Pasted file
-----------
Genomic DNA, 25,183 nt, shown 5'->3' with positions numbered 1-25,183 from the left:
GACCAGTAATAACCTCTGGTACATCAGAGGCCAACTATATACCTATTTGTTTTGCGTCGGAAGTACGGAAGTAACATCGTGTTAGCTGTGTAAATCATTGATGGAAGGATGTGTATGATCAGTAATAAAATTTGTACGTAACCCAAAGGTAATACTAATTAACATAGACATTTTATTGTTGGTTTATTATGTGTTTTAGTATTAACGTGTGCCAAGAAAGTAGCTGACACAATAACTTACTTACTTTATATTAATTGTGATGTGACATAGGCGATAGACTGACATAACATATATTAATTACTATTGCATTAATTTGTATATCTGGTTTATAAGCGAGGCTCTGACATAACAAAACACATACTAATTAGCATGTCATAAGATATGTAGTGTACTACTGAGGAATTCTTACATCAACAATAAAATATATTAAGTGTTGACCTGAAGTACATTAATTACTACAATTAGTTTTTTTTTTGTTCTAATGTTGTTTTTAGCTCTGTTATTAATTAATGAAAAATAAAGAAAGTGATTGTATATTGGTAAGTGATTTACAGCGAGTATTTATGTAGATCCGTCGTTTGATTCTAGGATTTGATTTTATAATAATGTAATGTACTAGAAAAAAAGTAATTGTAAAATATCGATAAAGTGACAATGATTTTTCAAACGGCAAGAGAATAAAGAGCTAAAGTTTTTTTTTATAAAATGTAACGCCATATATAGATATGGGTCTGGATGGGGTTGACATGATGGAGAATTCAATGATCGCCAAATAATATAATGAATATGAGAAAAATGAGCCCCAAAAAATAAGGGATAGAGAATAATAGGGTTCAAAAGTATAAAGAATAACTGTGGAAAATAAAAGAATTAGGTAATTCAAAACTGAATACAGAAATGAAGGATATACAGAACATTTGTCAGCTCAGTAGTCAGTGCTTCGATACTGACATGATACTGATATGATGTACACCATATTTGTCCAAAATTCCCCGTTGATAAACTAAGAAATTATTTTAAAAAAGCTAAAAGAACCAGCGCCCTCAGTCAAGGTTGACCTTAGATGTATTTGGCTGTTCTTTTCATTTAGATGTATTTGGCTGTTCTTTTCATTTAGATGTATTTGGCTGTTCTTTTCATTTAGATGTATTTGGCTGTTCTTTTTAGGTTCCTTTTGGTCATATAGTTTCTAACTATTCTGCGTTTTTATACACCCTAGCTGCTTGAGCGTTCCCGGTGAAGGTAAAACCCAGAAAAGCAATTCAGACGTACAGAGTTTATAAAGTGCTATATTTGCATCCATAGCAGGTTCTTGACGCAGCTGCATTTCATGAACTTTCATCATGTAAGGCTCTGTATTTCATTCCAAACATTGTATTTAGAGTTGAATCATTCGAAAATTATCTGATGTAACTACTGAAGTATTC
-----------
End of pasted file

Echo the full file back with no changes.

Genomic DNA, 25,183 nt, shown 5'->3' with positions numbered 1-25,183 from the left:
GACCAGTAATAACCTCTGGTACATCAGAGGCCAACTATATACCTATTTGTTTTGCGTCGGAAGTACGGAAGTAACATCGTGTTAGCTGTGTAAATCATTGATGGAAGGATGTGTATGATCAGTAATAAAATTTGTACGTAACCCAAAGGTAATACTAATTAACATAGACATTTTATTGTTGGTTTATTATGTGTTTTAGTATTAACGTGTGCCAAGAAAGTAGCTGACACAATAACTTACTTACTTTATATTAATTGTGATGTGACATAGGCGATAGACTGACATAACATATATTAATTACTATTGCATTAATTTGTATATCTGGTTTATAAGCGAGGCTCTGACATAACAAAACACATACTAATTAGCATGTCATAAGATATGTAGTGTACTACTGAGGAATTCTTACATCAACAATAAAATATATTAAGTGTTGACCTGAAGTACATTAATTACTACAATTAGTTTTTTTTTTGTTCTAATGTTGTTTTTAGCTCTGTTATTAATTAATGAAAAATAAAGAAAGTGATTGTATATTGGTAAGTGATTTACAGCGAGTATTTATGTAGATCCGTCGTTTGATTCTAGGATTTGATTTTATAATAATGTAATGTACTAGAAAAAAAGTAATTGTAAAATATCGATAAAGTGACAATGATTTTTCAAACGGCAAGAGAATAAAGAGCTAAAGTTTTTTTTTATAAAATGTAACGCCATATATAGATATGGGTCTGGATGGGGTTGACATGATGGAGAATTCAATGATCGCCAAATAATATAATGAATATGAGAAAAATGAGCCCCAAAAAATAAGGGATAGAGAATAATAGGGTTCAAAAGTATAAAGAATAACTGTGGAAAATAAAAGAATTAGGTAATTCAAAACTGAATACAGAAATGAAGGATATACAGAACATTTGTCAGCTCAGTAGTCAGTGCTTCGATACTGACATGATACTGATATGATGTACACCATATTTGTCCAAAATTCCCCGTTGATAAACTAAGAAATTATTTTAAAAAAGCTAAAAGAACCAGCGCCCTCAGTCAAGGTTGACCTTAGATGTATTTGGCTGTTCTTTTCATTTAGATGTATTTGGCTGTTCTTTTCATTTAGATGTATTTGGCTGTTCTTTTCATTTAGATGTATTTGGCTGTTCTTTTTAGGTTCCTTTTGGTCATATAGTTTCTAACTATTCTGCGTTTTTATACACCCTAGCTGCTTGAGCGTTCCCGGTGAAGGTAAAACCCAGAAAAGCAATTCAGACGTACAGAGTTTATAAAGTGCTATATTTGCATCCATAGCAGGTTCTTGACGCAGCTGCATTTCATGAACTTTCATCATGTAAGGCTCTGTATTTCATTCCAAACATTGTATTTAGAGTTGAATCATTCGAAAATTATCTGATGTAACTACTGAAGTATTC